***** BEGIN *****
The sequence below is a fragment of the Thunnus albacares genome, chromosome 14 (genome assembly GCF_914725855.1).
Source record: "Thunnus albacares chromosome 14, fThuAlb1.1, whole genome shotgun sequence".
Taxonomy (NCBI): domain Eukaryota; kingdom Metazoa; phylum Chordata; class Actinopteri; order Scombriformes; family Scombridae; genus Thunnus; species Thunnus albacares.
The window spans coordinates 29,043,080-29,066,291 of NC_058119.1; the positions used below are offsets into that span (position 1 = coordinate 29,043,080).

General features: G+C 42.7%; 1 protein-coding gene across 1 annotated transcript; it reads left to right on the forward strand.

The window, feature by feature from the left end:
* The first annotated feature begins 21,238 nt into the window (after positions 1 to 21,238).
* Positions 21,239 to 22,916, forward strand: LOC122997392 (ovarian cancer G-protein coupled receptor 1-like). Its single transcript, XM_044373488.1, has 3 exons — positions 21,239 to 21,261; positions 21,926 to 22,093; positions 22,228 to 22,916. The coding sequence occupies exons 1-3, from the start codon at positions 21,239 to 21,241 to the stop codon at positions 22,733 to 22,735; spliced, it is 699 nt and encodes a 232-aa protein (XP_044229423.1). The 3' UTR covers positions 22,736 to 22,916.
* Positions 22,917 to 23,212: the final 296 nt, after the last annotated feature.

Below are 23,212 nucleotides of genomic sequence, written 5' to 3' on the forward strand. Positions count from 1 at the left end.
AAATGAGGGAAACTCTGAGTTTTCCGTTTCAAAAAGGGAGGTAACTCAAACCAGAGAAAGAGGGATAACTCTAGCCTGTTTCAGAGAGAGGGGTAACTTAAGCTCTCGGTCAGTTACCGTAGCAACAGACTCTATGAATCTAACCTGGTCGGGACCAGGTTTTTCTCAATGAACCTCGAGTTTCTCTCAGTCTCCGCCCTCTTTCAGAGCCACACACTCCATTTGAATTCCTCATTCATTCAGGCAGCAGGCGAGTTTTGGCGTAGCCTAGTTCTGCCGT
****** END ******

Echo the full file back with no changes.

The sequence below is a fragment of the Thunnus albacares genome, chromosome 14 (genome assembly GCF_914725855.1).
Source record: "Thunnus albacares chromosome 14, fThuAlb1.1, whole genome shotgun sequence".
Taxonomy (NCBI): domain Eukaryota; kingdom Metazoa; phylum Chordata; class Actinopteri; order Scombriformes; family Scombridae; genus Thunnus; species Thunnus albacares.
The window spans coordinates 29,043,080-29,066,291 of NC_058119.1; the positions used below are offsets into that span (position 1 = coordinate 29,043,080).

General features: G+C 42.7%; 1 protein-coding gene across 1 annotated transcript; it reads left to right on the forward strand.

The window, feature by feature from the left end:
* The first annotated feature begins 21,238 nt into the window (after positions 1 to 21,238).
* Positions 21,239 to 22,916, forward strand: LOC122997392 (ovarian cancer G-protein coupled receptor 1-like). Its single transcript, XM_044373488.1, has 3 exons — positions 21,239 to 21,261; positions 21,926 to 22,093; positions 22,228 to 22,916. The coding sequence occupies exons 1-3, from the start codon at positions 21,239 to 21,241 to the stop codon at positions 22,733 to 22,735; spliced, it is 699 nt and encodes a 232-aa protein (XP_044229423.1). The 3' UTR covers positions 22,736 to 22,916.
* Positions 22,917 to 23,212: the final 296 nt, after the last annotated feature.

Below are 23,212 nucleotides of genomic sequence, written 5' to 3' on the forward strand. Positions count from 1 at the left end.
AAATGAGGGAAACTCTGAGTTTTCCGTTTCAAAAAGGGAGGTAACTCAAACCAGAGAAAGAGGGATAACTCTAGCCTGTTTCAGAGAGAGGGGTAACTTAAGCTCTCGGTCAGTTACCGTAGCAACAGACTCTATGAATCTAACCTGGTCGGGACCAGGTTTTTCTCAATGAACCTCGAGTTTCTCTCAGTCTCCGCCCTCTTTCAGAGCCACACACTCCATTTGAATTCCTCATTCATTCAGGCAGCAGGCGAGTTTTGGCGTAGCCTAGTTCTGCCGT